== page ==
California's Venice Beach Has Become A Flashpoint In The State's Homelessness Crisis
LEILA FADEL, HOST:
In Los Angeles, the world famous Venice Beach is now the latest flashpoint in the city's homelessness crisis. Hundreds of unhoused people camp along the boardwalk there. Now it's summer. Tourists are returning. And as member station KCRW's Anna Scott reports, politicians have plans to clear the area.
ANNA SCOTT, BYLINE: The Venice boardwalk is an oceanfront promenade lined on one side by shops and restaurants and on the other side by street performers, art vendors and hundreds of people living in tents on the sand.
LEVI WALLS: Well, I was on a road trip with my family. And we lost our home after we left 'cause we couldn't get back.
SCOTT: Levi Walls got here five months ago from a small town in Washington state.
WALLS: It's a long story. Yeah, just everything kind of fell apart, you know?
SCOTT: Venice Beach has long had one of the city's largest homeless populations even as it's become one of LA's most expensive neighborhoods. But during the pandemic, the number of people camped by the boardwalk surged partly because the city stopped enforcing rules around camping in public spaces in line with CDC advice. The city also reduced shelter capacity to avoid COVID-19 outbreaks.
MARK VAN GESSEL: Before it used to be a part of Venice that you could live with, not one that has overtaken all of Venice.
SCOTT: Mark Van Gessel owns a bar near the south tip of the boardwalk.
VAN GESSEL: So on a daily basis, we'll have homeless people walk into the bar trying to use our restrooms, cause problems in the bar until such point that the customers feel so uncomfortable they decide to leave, and they go somewhere else.
SCOTT: This past week, city officials started implementing a plan they say will improve the situation for everyone. They've sent outreach workers to the boardwalk to offer unhoused people services and hotel rooms. The plan is to move an estimated 200 people indoors by mid-August and then to permanent homes.
ERIC GARCETTI: Checking things out, here to help with Operation House People.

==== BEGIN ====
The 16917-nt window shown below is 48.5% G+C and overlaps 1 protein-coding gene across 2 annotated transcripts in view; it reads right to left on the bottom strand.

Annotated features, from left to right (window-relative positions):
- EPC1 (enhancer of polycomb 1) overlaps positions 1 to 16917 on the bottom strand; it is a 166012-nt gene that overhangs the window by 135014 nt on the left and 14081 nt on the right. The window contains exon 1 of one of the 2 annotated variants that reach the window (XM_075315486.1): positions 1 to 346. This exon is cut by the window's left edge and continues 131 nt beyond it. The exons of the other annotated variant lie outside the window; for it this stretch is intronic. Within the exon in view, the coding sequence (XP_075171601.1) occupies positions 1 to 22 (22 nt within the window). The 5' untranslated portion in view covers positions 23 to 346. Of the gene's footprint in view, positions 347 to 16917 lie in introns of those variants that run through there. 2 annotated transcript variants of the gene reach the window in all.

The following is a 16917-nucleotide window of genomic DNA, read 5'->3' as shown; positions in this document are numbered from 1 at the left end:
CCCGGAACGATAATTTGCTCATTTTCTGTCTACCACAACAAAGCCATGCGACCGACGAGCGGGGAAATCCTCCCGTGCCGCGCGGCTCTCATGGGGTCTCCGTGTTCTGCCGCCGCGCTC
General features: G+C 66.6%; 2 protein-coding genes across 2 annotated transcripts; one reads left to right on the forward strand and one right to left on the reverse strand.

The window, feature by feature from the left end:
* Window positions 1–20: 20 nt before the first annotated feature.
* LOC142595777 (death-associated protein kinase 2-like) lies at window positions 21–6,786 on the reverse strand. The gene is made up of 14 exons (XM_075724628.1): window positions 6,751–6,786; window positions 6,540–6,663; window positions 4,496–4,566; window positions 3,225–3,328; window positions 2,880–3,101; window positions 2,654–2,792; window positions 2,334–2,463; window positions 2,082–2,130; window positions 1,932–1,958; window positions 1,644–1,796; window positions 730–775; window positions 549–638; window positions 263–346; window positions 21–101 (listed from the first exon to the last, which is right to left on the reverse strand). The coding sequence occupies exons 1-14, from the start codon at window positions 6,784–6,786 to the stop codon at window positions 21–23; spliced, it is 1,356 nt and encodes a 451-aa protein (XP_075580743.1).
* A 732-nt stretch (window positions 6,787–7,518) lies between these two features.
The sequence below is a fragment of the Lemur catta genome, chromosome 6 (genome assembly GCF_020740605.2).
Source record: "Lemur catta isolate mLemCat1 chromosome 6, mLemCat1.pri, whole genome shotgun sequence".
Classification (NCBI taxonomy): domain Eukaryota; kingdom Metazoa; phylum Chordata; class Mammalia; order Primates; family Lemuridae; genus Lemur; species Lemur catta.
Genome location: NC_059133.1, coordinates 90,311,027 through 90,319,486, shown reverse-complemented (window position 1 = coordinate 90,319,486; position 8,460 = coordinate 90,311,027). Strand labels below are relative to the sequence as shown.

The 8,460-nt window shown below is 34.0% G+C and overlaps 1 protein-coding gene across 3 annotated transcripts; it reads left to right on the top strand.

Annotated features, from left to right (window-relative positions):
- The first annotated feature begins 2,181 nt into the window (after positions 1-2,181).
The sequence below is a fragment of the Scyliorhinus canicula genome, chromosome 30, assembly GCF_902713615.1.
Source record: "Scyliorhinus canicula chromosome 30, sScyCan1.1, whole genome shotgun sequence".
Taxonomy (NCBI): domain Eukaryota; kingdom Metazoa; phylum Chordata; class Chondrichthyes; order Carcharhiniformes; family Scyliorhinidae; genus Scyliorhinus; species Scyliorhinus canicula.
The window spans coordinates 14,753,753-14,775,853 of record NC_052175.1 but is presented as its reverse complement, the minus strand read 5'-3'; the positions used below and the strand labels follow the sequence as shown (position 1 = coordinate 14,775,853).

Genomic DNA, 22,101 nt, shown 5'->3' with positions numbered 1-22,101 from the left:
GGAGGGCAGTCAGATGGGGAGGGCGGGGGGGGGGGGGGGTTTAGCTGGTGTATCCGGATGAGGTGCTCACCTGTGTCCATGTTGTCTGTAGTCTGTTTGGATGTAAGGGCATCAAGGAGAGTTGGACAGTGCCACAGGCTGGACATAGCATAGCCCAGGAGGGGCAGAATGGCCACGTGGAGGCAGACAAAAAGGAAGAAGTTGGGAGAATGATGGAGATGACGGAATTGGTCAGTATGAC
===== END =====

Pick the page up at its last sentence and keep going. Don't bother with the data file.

SCOTT: On Tuesday, LA Mayor Eric Garcetti toured the area.
GARCETTI: I will be co-leading this operation personally with our city departments and anybody else who wants to help. We will make progress here.
SCOTT: But the city's plan isn't just about housing people. It's also about making Venice Beach more welcoming to visitors. On Friday morning, sanitation workers moved in with trucks and hoses.
DIXIE LYNNMOORE: I'm actually taking this one tent that I was using as apartment space, and I'm going to break it down and put it in the storage.
SCOTT: Dixie Lynnmoore will spend tonight in a nearby hotel.
LYNNMOORE: We're there for four weeks.
SCOTT: And no word yet on something permanent, but what would you like from them?
LYNNMOORE: I want Section 8. I want my own place. So we'll find out in four weeks what happens.
SCOTT: This strip of beach will be a test for LA officials of whether they can transform hundreds of lives and the beloved beachfront boardwalk or will end up simply pushing unhoused people to less visible areas.
JEREMY WASHINGTON: I'm a grown man. I'm 31.
WASHINGTON: One person hoping for a turning point is Jeremy Washington.
WASHINGTON: I look for work every day. I have 13 years, 14 years of restaurant experience, you know? My grind don't stop just 'cause I'm homeless.
SCOTT: He's been homeless in South LA but came to Venice because he heard the city is offering housing to people here.
WASHINGTON: You know, I - you know, got to take advantage of it if you need the help.
SCOTT: Even if the city houses the 200 people currently camped on the boardwalk, it's still lacks shelter for tens of thousands of other homeless people who live someplace other than a tourist attraction. For NPR News, I'm Anna Scott in Venice Beach.
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